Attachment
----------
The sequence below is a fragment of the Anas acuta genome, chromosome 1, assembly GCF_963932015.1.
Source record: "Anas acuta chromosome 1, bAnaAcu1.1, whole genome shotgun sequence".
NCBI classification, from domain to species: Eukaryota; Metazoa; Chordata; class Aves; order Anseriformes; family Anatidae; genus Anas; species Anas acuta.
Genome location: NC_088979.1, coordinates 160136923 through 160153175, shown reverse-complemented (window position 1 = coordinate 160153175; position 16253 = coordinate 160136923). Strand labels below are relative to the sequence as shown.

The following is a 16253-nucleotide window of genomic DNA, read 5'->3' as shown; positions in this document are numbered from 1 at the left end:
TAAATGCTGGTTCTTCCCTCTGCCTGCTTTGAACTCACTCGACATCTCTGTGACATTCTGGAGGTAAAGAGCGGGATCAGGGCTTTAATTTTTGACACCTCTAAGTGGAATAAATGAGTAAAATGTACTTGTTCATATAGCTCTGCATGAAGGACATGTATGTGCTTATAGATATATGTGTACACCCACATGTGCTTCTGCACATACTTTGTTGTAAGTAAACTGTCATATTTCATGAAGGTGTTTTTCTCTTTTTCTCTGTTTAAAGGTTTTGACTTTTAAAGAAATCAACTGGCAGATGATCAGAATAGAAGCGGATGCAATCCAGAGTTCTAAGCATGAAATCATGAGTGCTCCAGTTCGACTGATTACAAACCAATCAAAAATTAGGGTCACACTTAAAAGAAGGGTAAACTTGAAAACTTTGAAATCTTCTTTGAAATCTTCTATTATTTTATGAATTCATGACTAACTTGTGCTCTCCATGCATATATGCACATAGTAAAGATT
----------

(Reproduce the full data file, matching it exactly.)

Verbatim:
The sequence below is a fragment of the Anas acuta genome, chromosome 1, assembly GCF_963932015.1.
Source record: "Anas acuta chromosome 1, bAnaAcu1.1, whole genome shotgun sequence".
NCBI classification, from domain to species: Eukaryota; Metazoa; Chordata; class Aves; order Anseriformes; family Anatidae; genus Anas; species Anas acuta.
Genome location: NC_088979.1, coordinates 160136923 through 160153175, shown reverse-complemented (window position 1 = coordinate 160153175; position 16253 = coordinate 160136923). Strand labels below are relative to the sequence as shown.

The following is a 16253-nucleotide window of genomic DNA, read 5'->3' as shown; positions in this document are numbered from 1 at the left end:
TAAATGCTGGTTCTTCCCTCTGCCTGCTTTGAACTCACTCGACATCTCTGTGACATTCTGGAGGTAAAGAGCGGGATCAGGGCTTTAATTTTTGACACCTCTAAGTGGAATAAATGAGTAAAATGTACTTGTTCATATAGCTCTGCATGAAGGACATGTATGTGCTTATAGATATATGTGTACACCCACATGTGCTTCTGCACATACTTTGTTGTAAGTAAACTGTCATATTTCATGAAGGTGTTTTTCTCTTTTTCTCTGTTTAAAGGTTTTGACTTTTAAAGAAATCAACTGGCAGATGATCAGAATAGAAGCGGATGCAATCCAGAGTTCTAAGCATGAAATCATGAGTGCTCCAGTTCGACTGATTACAAACCAATCAAAAATTAGGGTCACACTTAAAAGAAGGGTAAACTTGAAAACTTTGAAATCTTCTTTGAAATCTTCTATTATTTTATGAATTCATGACTAACTTGTGCTCTCCATGCATATATGCACATAGTAAAGATT